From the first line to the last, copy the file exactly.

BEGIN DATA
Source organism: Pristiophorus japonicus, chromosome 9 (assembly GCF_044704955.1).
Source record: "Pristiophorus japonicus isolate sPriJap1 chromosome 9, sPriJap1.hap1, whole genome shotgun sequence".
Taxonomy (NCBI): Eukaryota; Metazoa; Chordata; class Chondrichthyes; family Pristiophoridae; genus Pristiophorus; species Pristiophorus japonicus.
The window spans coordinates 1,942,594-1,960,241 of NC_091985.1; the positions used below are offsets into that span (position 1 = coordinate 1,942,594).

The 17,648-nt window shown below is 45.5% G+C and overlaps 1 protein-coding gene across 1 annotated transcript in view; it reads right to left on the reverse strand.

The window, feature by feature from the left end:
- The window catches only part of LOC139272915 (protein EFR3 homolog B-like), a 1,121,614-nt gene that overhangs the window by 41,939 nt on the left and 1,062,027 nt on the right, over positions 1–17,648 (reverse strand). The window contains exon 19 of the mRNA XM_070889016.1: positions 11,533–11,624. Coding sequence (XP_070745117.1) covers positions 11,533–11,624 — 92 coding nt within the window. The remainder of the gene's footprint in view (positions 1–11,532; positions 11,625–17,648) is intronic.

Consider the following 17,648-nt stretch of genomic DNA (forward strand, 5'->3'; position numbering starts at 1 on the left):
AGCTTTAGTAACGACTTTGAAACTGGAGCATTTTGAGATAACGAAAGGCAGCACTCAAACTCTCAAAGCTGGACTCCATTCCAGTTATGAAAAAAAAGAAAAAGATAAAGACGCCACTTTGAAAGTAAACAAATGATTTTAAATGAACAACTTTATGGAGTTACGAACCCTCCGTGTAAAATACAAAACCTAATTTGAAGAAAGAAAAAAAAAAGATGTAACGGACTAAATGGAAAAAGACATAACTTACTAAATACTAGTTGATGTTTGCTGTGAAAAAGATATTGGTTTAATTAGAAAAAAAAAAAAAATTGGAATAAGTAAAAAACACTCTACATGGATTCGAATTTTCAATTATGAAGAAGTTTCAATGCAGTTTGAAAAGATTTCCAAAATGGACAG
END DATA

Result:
Source organism: Pristiophorus japonicus, chromosome 9 (assembly GCF_044704955.1).
Source record: "Pristiophorus japonicus isolate sPriJap1 chromosome 9, sPriJap1.hap1, whole genome shotgun sequence".
Taxonomy (NCBI): Eukaryota; Metazoa; Chordata; class Chondrichthyes; family Pristiophoridae; genus Pristiophorus; species Pristiophorus japonicus.
The window spans coordinates 1,942,594-1,960,241 of NC_091985.1; the positions used below are offsets into that span (position 1 = coordinate 1,942,594).

The 17,648-nt window shown below is 45.5% G+C and overlaps 1 protein-coding gene across 1 annotated transcript in view; it reads right to left on the reverse strand.

The window, feature by feature from the left end:
- The window catches only part of LOC139272915 (protein EFR3 homolog B-like), a 1,121,614-nt gene that overhangs the window by 41,939 nt on the left and 1,062,027 nt on the right, over positions 1–17,648 (reverse strand). The window contains exon 19 of the mRNA XM_070889016.1: positions 11,533–11,624. Coding sequence (XP_070745117.1) covers positions 11,533–11,624 — 92 coding nt within the window. The remainder of the gene's footprint in view (positions 1–11,532; positions 11,625–17,648) is intronic.

Consider the following 17,648-nt stretch of genomic DNA (forward strand, 5'->3'; position numbering starts at 1 on the left):
AGCTTTAGTAACGACTTTGAAACTGGAGCATTTTGAGATAACGAAAGGCAGCACTCAAACTCTCAAAGCTGGACTCCATTCCAGTTATGAAAAAAAAGAAAAAGATAAAGACGCCACTTTGAAAGTAAACAAATGATTTTAAATGAACAACTTTATGGAGTTACGAACCCTCCGTGTAAAATACAAAACCTAATTTGAAGAAAGAAAAAAAAAAGATGTAACGGACTAAATGGAAAAAGACATAACTTACTAAATACTAGTTGATGTTTGCTGTGAAAAAGATATTGGTTTAATTAGAAAAAAAAAAAAAATTGGAATAAGTAAAAAACACTCTACATGGATTCGAATTTTCAATTATGAAGAAGTTTCAATGCAGTTTGAAAAGATTTCCAAAATGGACAG